· Why they should be cautious when lending to you
I know that statement might sound odd as it is working against you, but if you are worried you might be tempted to take out unnecessary credit, this can work in your favour. A ‘notice of correction’ will be read by a person, so if they feel you are making an unnecessary credit application, then it gives them time to reconsider.
What can I do to help my debt situation if I have mental health issues?
The fact that you have accepted you have a debt problem is the biggest hurdle to overcome. After this, there are things you can do to help yourself:
1. Check if you qualify for Mental Health Breathing Space
The government introduced a scheme in 2021 called Breathing Space to offer people who were in debt time to get debt advice without being chased by creditors.
The standard Breathing Space Scheme currently offers people in debt 60 days of’ Breathing Space’; however, there is also a scheme run primarily for people who need Breathing Space but suffer from mental health.
The Mental Health Breathing Space Scheme consists of everything Breathing Space offers; however, there are a few differences:
- The Mental Health Crisis Breathing Scheme will last for the full duration of your mental health treatment, plus an additional 30 days.
- The Mental Health Crisis Breathing Scheme does not require you to receive advice or find a debt solution to get you out of debt.
- You can have someone talk to the debt advisor on your behalf
- The number of times you apply and register for the Mental Health Crisis Breathing Scheme is unlimited.
- You can apply for the Mental Health Crisis Breathing Scheme if you have been on the Standard Breathing Scheme in the last 12 months.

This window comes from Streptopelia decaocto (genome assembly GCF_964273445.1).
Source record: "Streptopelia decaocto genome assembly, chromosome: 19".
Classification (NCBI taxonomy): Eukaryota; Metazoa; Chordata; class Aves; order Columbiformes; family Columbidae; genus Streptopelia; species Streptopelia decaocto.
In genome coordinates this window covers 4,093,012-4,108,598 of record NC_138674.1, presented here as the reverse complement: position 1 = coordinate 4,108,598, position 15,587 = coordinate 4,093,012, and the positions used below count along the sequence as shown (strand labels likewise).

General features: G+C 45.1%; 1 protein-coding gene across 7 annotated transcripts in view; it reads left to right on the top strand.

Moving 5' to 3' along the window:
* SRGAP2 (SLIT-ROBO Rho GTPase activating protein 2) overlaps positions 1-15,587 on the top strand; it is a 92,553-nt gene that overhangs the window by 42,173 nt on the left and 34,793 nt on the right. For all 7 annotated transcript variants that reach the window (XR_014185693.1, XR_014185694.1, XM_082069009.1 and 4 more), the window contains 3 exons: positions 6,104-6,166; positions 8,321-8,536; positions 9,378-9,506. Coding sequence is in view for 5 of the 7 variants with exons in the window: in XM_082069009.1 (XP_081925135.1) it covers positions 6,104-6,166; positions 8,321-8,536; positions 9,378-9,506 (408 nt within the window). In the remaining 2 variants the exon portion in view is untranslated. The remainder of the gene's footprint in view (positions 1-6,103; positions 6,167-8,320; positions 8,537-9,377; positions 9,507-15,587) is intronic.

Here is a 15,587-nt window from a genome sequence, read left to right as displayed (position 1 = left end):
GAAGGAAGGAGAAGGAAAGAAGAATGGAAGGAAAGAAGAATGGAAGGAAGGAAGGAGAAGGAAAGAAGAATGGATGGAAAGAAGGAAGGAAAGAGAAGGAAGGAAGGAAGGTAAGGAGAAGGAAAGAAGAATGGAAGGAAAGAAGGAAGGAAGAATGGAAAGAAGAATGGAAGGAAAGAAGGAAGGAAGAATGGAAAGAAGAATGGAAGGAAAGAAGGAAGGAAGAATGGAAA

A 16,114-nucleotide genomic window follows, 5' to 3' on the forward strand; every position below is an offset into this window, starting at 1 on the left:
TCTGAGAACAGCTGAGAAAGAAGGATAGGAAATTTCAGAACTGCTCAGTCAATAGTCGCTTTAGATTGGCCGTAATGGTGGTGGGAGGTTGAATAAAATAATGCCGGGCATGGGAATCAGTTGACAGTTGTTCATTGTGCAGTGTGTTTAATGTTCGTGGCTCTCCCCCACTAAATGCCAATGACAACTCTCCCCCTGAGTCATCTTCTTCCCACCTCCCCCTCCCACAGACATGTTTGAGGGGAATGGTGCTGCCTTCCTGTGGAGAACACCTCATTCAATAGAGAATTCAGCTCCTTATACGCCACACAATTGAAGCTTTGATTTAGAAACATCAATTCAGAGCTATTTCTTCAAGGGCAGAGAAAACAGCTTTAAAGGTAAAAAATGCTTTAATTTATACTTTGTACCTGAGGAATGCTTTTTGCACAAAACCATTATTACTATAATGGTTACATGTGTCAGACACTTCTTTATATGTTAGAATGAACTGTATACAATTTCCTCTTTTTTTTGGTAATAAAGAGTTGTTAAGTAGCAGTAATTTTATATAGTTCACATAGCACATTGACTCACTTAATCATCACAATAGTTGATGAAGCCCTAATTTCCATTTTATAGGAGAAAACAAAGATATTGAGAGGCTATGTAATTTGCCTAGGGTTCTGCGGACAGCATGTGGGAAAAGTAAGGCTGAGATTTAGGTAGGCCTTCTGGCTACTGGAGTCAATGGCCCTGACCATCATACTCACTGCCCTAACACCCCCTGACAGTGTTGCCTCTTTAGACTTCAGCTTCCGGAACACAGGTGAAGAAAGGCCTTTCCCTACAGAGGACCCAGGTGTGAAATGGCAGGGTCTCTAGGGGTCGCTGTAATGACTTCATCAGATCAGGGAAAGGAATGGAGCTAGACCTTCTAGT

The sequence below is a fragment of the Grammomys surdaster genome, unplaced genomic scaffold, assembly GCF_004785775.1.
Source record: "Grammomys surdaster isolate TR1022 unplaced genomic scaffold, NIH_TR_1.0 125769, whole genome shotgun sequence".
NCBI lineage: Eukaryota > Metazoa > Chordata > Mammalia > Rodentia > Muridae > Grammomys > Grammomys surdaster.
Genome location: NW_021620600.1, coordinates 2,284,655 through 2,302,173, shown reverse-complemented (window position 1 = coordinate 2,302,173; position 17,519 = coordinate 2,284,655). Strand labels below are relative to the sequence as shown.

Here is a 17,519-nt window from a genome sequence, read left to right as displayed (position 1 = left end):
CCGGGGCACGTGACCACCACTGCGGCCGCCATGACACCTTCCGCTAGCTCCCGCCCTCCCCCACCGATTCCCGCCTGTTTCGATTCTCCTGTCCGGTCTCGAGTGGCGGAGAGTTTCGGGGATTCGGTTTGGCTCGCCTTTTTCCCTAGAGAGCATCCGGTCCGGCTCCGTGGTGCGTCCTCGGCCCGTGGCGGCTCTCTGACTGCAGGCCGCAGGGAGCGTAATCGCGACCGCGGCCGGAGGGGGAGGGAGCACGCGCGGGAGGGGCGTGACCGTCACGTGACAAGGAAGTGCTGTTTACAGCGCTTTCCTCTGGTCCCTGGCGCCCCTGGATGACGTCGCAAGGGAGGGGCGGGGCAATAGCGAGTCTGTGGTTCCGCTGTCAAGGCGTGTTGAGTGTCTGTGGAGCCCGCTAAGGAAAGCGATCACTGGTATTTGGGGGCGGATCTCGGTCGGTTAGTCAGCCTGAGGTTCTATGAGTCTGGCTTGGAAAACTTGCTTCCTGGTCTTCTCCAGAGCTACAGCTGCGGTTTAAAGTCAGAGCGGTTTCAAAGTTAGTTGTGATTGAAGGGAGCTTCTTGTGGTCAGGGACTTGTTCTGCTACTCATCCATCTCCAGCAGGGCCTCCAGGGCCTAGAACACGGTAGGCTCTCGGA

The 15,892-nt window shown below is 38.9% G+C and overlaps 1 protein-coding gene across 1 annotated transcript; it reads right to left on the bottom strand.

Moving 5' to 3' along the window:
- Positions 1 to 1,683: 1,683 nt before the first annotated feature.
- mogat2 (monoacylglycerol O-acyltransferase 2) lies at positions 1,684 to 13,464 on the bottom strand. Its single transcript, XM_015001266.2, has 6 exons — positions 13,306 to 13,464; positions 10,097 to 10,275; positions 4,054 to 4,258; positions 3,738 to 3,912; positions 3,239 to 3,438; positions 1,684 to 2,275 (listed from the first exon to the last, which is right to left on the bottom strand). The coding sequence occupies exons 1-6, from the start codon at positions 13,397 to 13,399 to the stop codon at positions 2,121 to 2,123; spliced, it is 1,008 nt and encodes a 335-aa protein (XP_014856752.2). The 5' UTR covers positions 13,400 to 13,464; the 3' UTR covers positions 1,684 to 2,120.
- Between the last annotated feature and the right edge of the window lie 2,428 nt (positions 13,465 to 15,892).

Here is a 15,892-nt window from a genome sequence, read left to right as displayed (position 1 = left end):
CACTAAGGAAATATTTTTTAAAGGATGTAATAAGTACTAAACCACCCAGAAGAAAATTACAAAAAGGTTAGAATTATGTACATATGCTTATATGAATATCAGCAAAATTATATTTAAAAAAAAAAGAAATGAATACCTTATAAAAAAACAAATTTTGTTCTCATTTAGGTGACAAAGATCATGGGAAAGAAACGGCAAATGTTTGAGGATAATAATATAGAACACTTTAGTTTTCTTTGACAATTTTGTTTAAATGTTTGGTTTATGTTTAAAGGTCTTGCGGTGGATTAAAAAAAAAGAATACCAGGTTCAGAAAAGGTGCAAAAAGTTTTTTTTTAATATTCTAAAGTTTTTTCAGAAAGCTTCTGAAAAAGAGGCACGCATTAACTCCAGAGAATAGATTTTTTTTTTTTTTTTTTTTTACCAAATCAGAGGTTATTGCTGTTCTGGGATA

- The Mental Health Crisis Breathing Scheme gives you the same rights as a Standard Breathing Space Scheme. For more details, visit our sections on this.
In our guide, find out more about Breathing Space and Mental Health Breathing Space Scheme.
1. Check if you should contact your creditors about my mental health situation?
You could contact your creditors to discuss your mental health situation further. It might be challenging, but remember you are not alone in dealing with debt and mental health.
Most reputable lenders will have a ‘debt and mental health policy. Please read the information before contacting them to show them how serious you are at getting out of debt. Some may need evidence from your mental health practitioner confirming you are undergoing mental health treatment.
You will need to obtain a debt and mental health evidence form, which must be completed by your doctor or mental health professional. This could determine how your creditors should collect your debt from you in the future and what methods of communication they will use to talk to you.
1. Look at alternative debt solutions to get you out of debt
Sometimes you can’t manage your debt without making the situation worse. People often turn to debt solutions to help them consolidate their debts.
Depending on the type of debt, you could pool all your debt into a payment which suits you by considering debt solutions such as Debt Consolidation, IVAs and Debt Management Plans.
All these solutions have their benefits and risks, so it is important to find out more about them before you commit to one of them.
You can find out more about these solutions by contacting us.